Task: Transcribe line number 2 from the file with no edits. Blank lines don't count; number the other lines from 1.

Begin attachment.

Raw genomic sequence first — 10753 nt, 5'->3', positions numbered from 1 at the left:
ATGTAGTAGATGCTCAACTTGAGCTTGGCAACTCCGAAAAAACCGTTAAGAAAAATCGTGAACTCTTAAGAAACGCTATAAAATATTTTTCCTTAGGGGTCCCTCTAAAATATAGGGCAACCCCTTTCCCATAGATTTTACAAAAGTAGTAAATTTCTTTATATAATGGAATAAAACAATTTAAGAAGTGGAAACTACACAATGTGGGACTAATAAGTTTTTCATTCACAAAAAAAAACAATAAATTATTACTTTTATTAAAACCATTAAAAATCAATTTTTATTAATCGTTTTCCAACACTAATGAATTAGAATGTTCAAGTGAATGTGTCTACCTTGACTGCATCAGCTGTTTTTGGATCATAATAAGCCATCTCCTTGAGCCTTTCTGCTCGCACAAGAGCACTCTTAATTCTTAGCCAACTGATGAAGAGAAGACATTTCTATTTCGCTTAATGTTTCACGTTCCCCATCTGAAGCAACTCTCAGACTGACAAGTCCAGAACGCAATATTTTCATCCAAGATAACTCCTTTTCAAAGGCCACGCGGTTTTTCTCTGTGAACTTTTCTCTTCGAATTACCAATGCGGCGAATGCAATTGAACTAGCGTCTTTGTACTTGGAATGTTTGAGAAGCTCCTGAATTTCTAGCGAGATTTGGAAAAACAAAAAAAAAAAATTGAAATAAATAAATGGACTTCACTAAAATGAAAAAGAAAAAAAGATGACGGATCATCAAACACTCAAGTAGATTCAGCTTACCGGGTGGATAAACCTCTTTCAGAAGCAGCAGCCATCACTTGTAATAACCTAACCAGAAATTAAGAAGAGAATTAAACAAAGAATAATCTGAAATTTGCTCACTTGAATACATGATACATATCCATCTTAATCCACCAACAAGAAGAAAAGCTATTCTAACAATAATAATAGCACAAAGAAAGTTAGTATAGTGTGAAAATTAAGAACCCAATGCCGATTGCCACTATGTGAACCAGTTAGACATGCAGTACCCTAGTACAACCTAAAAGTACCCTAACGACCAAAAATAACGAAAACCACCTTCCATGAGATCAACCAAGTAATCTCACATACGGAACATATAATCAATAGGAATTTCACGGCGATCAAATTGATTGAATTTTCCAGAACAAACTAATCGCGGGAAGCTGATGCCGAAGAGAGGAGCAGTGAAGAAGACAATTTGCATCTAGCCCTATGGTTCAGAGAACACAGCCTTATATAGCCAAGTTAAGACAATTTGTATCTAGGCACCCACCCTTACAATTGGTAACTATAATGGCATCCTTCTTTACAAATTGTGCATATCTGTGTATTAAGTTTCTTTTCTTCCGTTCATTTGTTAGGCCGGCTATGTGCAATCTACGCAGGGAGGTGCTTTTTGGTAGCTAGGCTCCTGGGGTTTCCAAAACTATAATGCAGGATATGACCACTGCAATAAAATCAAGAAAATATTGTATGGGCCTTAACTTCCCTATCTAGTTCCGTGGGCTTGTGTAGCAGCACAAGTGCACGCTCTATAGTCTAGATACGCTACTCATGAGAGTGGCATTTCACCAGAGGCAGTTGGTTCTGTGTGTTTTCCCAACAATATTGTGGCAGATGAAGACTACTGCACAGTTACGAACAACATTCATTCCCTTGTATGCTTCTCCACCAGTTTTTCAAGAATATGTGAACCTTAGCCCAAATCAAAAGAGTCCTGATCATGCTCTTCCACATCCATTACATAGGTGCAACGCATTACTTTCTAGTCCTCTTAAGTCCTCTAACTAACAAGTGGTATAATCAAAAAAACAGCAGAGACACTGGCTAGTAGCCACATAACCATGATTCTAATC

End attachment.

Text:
ATGTAGTAGATGCTCAACTTGAGCTTGGCAACTCCGAAAAAACCGTTAAGAAAAATCGTGAACTCTTAAGAAACGCTATAAAATATTTTTCCTTAGGGGTCCCTCTAAAATATAGGGCAACCCCTTTCCCATAGATTTTACAAAAGTAGTAAATTTCTTTATATAATGGAATAAAACAATTTAAGAAGTGGAAACTACACAATGTGGGACTAATAAGTTTTTCATTCACAAAAAAAAACAATAAATTATTACTTTTATTAAAACCATTAAAAATCAATTTTTATTAATCGTTTTCCAACACTAATGAATTAGAATGTTCAAGTGAATGTGTCTACCTTGACTGCATCAGCTGTTTTTGGATCATAATAAGCCATCTCCTTGAGCCTTTCTGCTCGCACAAGAGCACTCTTAATTCTTAGCCAACTGATGAAGAGAAGACATTTCTATTTCGCTTAATGTTTCACGTTCCCCATCTGAAGCAACTCTCAGACTGACAAGTCCAGAACGCAATATTTTCATCCAAGATAACTCCTTTTCAAAGGCCACGCGGTTTTTCTCTGTGAACTTTTCTCTTCGAATTACCAATGCGGCGAATGCAATTGAACTAGCGTCTTTGTACTTGGAATGTTTGAGAAGCTCCTGAATTTCTAGCGAGATTTGGAAAAACAAAAAAAAAAAATTGAAATAAATAAATGGACTTCACTAAAATGAAAAAGAAAAAAAGATGACGGATCATCAAACACTCAAGTAGATTCAGCTTACCGGGTGGATAAACCTCTTTCAGAAGCAGCAGCCATCACTTGTAATAACCTAACCAGAAATTAAGAAGAGAATTAAACAAAGAATAATCTGAAATTTGCTCACTTGAATACATGATACATATCCATCTTAATCCACCAACAAGAAGAAAAGCTATTCTAACAATAATAATAGCACAAAGAAAGTTAGTATAGTGTGAAAATTAAGAACCCAATGCCGATTGCCACTATGTGAACCAGTTAGACATGCAGTACCCTAGTACAACCTAAAAGTACCCTAACGACCAAAAATAACGAAAACCACCTTCCATGAGATCAACCAAGTAATCTCACATACGGAACATATAATCAATAGGAATTTCACGGCGATCAAATTGATTGAATTTTCCAGAACAAACTAATCGCGGGAAGCTGATGCCGAAGAGAGGAGCAGTGAAGAAGACAATTTGCATCTAGCCCTATGGTTCAGAGAACACAGCCTTATATAGCCAAGTTAAGACAATTTGTATCTAGGCACCCACCCTTACAATTGGTAACTATAATGGCATCCTTCTTTACAAATTGTGCATATCTGTGTATTAAGTTTCTTTTCTTCCGTTCATTTGTTAGGCCGGCTATGTGCAATCTACGCAGGGAGGTGCTTTTTGGTAGCTAGGCTCCTGGGGTTTCCAAAACTATAATGCAGGATATGACCACTGCAATAAAATCAAGAAAATATTGTATGGGCCTTAACTTCCCTATCTAGTTCCGTGGGCTTGTGTAGCAGCACAAGTGCACGCTCTATAGTCTAGATACGCTACTCATGAGAGTGGCATTTCACCAGAGGCAGTTGGTTCTGTGTGTTTTCCCAACAATATTGTGGCAGATGAAGACTACTGCACAGTTACGAACAACATTCATTCCCTTGTATGCTTCTCCACCAGTTTTTCAAGAATATGTGAACCTTAGCCCAAATCAAAAGAGTCCTGATCATGCTCTTCCACATCCATTACATAGGTGCAACGCATTACTTTCTAGTCCTCTTAAGTCCTCTAACTAACAAGTGGTATAATCAAAAAAACAGCAGAGACACTGGCTAGTAGCCACATAACCATGATTCTAATC